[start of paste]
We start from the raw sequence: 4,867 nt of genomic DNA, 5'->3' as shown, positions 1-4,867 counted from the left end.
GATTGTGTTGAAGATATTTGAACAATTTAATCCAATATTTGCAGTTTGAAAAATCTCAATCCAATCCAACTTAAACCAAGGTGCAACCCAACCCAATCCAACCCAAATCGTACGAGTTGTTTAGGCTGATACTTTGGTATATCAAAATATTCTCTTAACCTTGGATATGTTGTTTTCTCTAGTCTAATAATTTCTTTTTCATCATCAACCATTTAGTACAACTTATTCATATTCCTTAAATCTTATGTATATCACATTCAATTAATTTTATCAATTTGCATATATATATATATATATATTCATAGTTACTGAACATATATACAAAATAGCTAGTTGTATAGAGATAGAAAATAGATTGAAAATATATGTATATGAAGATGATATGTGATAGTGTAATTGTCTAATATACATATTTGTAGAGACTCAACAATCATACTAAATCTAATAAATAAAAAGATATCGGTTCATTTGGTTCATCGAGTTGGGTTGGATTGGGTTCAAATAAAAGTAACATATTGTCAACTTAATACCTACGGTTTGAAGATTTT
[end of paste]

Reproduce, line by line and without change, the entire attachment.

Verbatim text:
We start from the raw sequence: 4,867 nt of genomic DNA, 5'->3' as shown, positions 1-4,867 counted from the left end.
GATTGTGTTGAAGATATTTGAACAATTTAATCCAATATTTGCAGTTTGAAAAATCTCAATCCAATCCAACTTAAACCAAGGTGCAACCCAACCCAATCCAACCCAAATCGTACGAGTTGTTTAGGCTGATACTTTGGTATATCAAAATATTCTCTTAACCTTGGATATGTTGTTTTCTCTAGTCTAATAATTTCTTTTTCATCATCAACCATTTAGTACAACTTATTCATATTCCTTAAATCTTATGTATATCACATTCAATTAATTTTATCAATTTGCATATATATATATATATATATTCATAGTTACTGAACATATATACAAAATAGCTAGTTGTATAGAGATAGAAAATAGATTGAAAATATATGTATATGAAGATGATATGTGATAGTGTAATTGTCTAATATACATATTTGTAGAGACTCAACAATCATACTAAATCTAATAAATAAAAAGATATCGGTTCATTTGGTTCATCGAGTTGGGTTGGATTGGGTTCAAATAAAAGTAACATATTGTCAACTTAATACCTACGGTTTGAAGATTTT